Interestingly, women were more likely to be both underweight and overweight as compared to men. This pattern was also reported among Indian women  and among Bangladesh rural and urban poor women . This may reflect various disadvantages which women face, such as poor nutrition care, heavy work load, physiological characteristics, and a high prevalence of early childhood undernutrition . Because of women's cyclical loss of iron and childbearing, their nutritional status is particularly vulnerable to deficiencies in diet, care, and health or sanitation services. Gender inequality exacerbates infectious diseases among the less affluent through the pathway of childhood undernutrition. At the same time, it exacerbates the new regime of chronic diseases among the relatively more affluent, possibly through a pathway that has come to be known as "the Barker hypothesis". Gender inequality thus leads to a double jeopardy, aggravating the double nutrition burden .
A steady shift is shown between underweight and overweight prevalence according to food expenditure, independent of age, gender and education. These findings confirm the association of economic growth with food consumption and nutritional status, particularly in developing countries where more than 50% of income is spent on food . Interestingly, the observed higher prevalence of overweight and lower prevalence of underweight in the highly educated group was accounted for by the other demographic factors and food expenditure in the logistic regression analysis.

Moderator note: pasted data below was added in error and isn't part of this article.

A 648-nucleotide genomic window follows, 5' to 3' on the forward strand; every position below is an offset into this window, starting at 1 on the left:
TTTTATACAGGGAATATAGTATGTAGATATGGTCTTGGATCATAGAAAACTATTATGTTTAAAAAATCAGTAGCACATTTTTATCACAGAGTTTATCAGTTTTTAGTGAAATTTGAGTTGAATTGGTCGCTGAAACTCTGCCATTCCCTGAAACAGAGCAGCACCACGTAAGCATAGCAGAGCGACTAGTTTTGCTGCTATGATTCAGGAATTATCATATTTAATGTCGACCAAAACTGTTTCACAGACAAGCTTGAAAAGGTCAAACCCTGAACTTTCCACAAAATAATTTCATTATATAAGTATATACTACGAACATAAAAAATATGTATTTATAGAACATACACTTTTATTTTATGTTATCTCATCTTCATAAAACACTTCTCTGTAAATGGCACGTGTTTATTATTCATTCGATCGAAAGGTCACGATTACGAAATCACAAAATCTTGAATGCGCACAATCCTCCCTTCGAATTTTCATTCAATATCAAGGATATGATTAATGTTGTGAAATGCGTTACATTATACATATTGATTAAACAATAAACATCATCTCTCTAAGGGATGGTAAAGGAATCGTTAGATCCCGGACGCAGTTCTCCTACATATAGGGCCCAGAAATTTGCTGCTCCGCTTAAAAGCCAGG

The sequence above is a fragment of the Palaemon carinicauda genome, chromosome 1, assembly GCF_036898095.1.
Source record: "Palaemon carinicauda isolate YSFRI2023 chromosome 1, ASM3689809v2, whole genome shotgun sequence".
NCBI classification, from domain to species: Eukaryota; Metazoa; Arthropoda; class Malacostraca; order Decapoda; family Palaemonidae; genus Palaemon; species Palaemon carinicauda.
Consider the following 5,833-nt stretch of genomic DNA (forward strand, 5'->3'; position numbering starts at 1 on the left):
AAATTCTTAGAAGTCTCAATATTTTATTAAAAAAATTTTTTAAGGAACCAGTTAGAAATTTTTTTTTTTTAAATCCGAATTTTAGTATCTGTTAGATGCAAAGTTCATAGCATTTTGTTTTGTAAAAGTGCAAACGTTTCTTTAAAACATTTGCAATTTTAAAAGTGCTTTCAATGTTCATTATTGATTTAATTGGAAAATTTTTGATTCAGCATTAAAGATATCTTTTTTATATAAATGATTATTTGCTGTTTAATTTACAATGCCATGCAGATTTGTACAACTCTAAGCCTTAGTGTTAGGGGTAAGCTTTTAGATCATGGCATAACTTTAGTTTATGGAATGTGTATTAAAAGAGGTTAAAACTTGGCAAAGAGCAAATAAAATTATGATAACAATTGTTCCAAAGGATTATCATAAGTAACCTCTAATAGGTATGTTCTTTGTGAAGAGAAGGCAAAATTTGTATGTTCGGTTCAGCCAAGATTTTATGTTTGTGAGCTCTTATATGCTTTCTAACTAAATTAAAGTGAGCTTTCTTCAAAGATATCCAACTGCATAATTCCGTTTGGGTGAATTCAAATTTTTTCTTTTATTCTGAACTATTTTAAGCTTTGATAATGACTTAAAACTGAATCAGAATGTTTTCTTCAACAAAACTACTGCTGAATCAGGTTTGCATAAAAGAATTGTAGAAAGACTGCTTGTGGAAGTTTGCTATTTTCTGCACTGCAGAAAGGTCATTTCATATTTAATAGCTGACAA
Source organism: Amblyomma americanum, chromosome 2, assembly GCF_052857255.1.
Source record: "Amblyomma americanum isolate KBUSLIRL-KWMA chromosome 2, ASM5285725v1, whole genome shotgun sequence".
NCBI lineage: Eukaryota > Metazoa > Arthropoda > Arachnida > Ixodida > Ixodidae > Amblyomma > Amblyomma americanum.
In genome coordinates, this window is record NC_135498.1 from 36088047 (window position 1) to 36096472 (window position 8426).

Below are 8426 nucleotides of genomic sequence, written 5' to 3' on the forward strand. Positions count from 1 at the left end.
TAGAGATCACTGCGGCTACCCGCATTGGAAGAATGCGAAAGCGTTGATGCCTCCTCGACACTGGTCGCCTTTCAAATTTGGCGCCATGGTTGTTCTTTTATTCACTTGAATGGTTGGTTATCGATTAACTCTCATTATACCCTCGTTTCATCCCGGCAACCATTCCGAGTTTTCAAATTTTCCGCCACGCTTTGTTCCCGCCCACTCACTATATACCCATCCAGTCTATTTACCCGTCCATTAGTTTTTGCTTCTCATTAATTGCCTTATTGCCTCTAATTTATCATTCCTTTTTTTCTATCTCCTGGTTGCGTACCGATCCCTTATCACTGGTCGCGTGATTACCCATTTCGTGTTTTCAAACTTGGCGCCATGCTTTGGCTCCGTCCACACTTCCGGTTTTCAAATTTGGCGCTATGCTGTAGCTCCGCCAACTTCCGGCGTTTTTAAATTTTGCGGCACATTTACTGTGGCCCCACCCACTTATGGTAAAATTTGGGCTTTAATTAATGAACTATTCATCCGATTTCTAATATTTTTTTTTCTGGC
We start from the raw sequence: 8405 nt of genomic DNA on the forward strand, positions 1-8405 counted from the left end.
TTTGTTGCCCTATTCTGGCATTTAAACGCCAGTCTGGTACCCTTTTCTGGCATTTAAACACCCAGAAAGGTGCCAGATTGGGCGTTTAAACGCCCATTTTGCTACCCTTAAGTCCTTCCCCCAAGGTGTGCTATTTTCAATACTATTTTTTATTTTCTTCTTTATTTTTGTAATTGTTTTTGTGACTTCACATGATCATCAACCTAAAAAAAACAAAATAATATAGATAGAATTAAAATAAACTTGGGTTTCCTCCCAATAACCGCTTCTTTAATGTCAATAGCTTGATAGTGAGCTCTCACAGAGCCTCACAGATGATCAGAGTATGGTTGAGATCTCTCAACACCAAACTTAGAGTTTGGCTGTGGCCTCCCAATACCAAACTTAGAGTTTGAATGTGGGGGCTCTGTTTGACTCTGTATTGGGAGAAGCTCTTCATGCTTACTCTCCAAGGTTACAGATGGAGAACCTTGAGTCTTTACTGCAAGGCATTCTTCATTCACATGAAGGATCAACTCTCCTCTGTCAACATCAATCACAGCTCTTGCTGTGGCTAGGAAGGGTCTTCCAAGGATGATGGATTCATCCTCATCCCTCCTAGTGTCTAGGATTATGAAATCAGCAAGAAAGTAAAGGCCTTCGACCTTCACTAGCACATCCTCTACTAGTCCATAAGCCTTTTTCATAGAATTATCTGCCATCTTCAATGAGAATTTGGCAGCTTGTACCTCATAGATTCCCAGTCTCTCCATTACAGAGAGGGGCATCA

Our results indicate that it is timely and necessary to take immediate action for effective control of underweight and early prevention of the spread of overweight and obesity problem in Vietnam. However, programs and interventions should take the double nutrition burden into consideration to avoid sharpening the severity of underweight when spending efforts in reducing overweight. Appropriate interventions are needed for specific population subgroups. Some important interventions for reducing the rate of undernutrition may also be beneficial in terms of reducing the burden of obesity are promoting breast-feeding, improving nutritional status of women of reproductive age, and reducing the rates of fetal growth retardation  and low birth weight . Improving the obesogenic environment in urban area by nutritional education, information and communication for promoting healthy eating and physical activity and monitoring food market should be intensively implemented in order to reducing underweight and preventing overweight . Reducing gender inequalities should be paid attention in improving double burden of nutrition among women in particular and in the whole population in general . Promoting household food production with the existing successful VAC model (i.e. the Vegetation, Aquaculture and Cattle-breeding model), particularly encouraging small-scale farmers and, especially women, to grow and utilize a wide variety of food crops toward improving household food security and dietary diversity can be an effective way for combating double nutrition burden in rural area .
The present study has some limitations. Data on diet, physical activity and smoking were not available for both datasets and thus could not be adjusted for. However, with data from the two largest recent nationally representative nutrition surveys, conducted by well-trained personnel according to a standardized protocol, the shift in the double burden of malnutrition was clearly demonstrated.